• Is certified as not having a significant economic impact on a substantial number of small entities under the Regulatory Flexibility Act (5 U.S.C. 601 et seq.);
  • Does not contain any unfunded mandate or significantly or uniquely affect small governments, as described in the Unfunded Mandates Reform Act of 1995 (Pub. L. 104-4);
  • Does not have federalism implications as specified in Executive Order 13132 (64 FR 43255, August 10, 1999); is not an economically significant regulatory action based on health or safety risks subject to Executive Order 13045 (62 FR 19885, April 23, 1997);
  • Is not a significant regulatory action subject to Executive Order 13211 (66 FR 28355, May 22, 2001);
  • Is not subject to requirements of Section 12(d) of the National Technology Transfer and Advancement Act of 1995 (15 U.S.C. 272 note) because application of those requirements would be inconsistent with the CAA; and
  • Does not provide EPA with the discretionary authority to address, as appropriate, disproportionate human health or environmental effects, using practicable and legally permissible methods, under Executive Order 12898 (59 FR 7629, February 16, 1994).

In addition, this rule does not have Tribal implications as specified by Executive Order 13175 (65 FR 67249, November 9, 2000), because the SIP is not approved to apply in Indian country located in the State, and EPA notes that it will not impose substantial direct costs on Tribal governments or preempt Tribal law.

List of Subjects in 40 CFR Part 52 Back to Top

Authority: Back to Top

42 U.S.C. 7401 et seq.

Dated: October 3, 2012.

James B. Martin,

Regional Administrator, Region 8.

Therefore, 40 CFR chapter I is amended as follows:

begin regulatory text

PART 52—APPROVAL AND PROMULGATION OF IMPLEMENTATION PLANS Back to Top

1.The authority citation for part 52 continues to read as follows:

Authority:

42 U.S.C. 7401 et seq.

Subpart JJ—North Dakota Back to Top

2.Section 52.1820 in paragraph (c) is amended by revising the table entry for “33-15-15-01.2” to read as follows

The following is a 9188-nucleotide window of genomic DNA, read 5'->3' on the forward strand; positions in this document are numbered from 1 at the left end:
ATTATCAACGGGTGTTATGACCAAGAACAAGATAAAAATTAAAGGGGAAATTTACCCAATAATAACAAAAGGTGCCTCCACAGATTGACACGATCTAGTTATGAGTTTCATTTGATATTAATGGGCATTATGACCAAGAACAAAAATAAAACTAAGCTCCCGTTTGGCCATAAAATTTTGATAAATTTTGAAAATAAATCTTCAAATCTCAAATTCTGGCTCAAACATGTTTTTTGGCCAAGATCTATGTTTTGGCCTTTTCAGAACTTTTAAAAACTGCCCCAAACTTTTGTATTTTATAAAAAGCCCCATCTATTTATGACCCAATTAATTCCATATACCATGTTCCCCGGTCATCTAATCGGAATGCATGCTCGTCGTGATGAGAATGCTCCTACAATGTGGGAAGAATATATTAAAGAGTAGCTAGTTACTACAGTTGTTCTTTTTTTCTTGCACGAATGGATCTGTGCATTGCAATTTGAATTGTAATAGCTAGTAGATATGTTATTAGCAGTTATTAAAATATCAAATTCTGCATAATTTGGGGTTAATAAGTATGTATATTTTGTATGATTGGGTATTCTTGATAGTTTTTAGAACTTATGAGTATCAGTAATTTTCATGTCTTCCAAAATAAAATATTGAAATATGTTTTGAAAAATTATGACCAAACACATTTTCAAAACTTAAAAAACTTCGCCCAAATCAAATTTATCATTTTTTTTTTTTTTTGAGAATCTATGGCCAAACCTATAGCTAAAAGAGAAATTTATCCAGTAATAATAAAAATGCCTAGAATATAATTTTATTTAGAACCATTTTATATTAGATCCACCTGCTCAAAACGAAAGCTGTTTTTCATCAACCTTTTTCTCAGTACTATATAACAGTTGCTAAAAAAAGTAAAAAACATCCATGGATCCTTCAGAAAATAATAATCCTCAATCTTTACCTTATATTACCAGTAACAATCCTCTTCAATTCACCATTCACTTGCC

§ 52.1820 Identification of plan.

* * * * *

(c) * * *

State of North Dakota Regulations Back to Top
State citation Title/subject State effective date EPA approval date and citation1 Explanations
1In order to determine the EPA effective date for a specific provision listed in this table, consult the Federal Register notice cited in this column for the particular provision.
*******        
33-15-15-01.2 Prevention of Significant Deterioration of Air Quality, Scope 10/27/10 [9/27/12, Insert Federal Register page number where the document begins.]
*******        

Authority:

42 U.S.C. 7401 et seq.

* * * * *

end regulatory text

[FR Doc. 2012-25667 Filed 10-22-12; 8:45 am]

BILLING CODE 6560-50-P

Footnotes Back to Top

1. “Limitation of Approval of Prevention of Significant Deterioration Provisions Concerning Greenhouse Gas Emitting-Sources in State Implementation Plans; Final Rule.” 75 FR 82536 (December 30, 2010).

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2. “Endangerment and Cause or Contribute Findings for Greenhouse Gases Under Section 202(a) of the Clean Air Act.” 74 FR 66496 (December 15, 2009).

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3. “Interpretation of Regulations that Determine Pollutants Covered by Clean Air Act Permitting Programs.” 75 FR 17004 (Apr. 2, 2010).

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4. “Light-Duty Vehicle Greenhouse Gas Emission Standards and Corporate Average Fuel Economy Standards; Final Rule.” 75 FR 25324 (May 7, 2010).

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5. Specifically, by action dated December 13, 2010, EPA finalized a “SIP Call” that would require those states with SIPs that have approved PSD programs but do not authorize PSD permitting for GHGs to submit a SIP revision providing such authority. “Action To Ensure Authority To Issue Permits Under the Prevention of Significant Deterioration Program to Sources of Greenhouse Gas Emissions: Finding of Substantial Inadequacy and SIP Call,” 75 FR 77698 (December 13, 2010). EPA made findings of failure to submit in some states which were unable to submit the required SIP revision by their deadlines, and finalized FIPs for such states. See, e.g.“Action To Ensure Authority To Issue Permits Under the Prevention of Significant Deterioration Program to Sources of Greenhouse Gas Emissions: Finding of Failure To Submit State Implementation Plan Revisions Required for Greenhouse Gases,” 75 FR 81874 (December 29, 2010); “Action To Ensure Authority To Issue Permits Under the Prevention of Significant Deterioration Program to Sources of Greenhouse Gas Emissions: Federal Implementation Plan,” 75 FR 82246 (December 30, 2010). Because North Dakota's SIP already authorized North Dakota to regulate GHGs at the Tailoring Rule thresholds once GHGs became subject to PSD requirements on January 2, 2011, North Dakota is not subject to the SIP Call or FIP.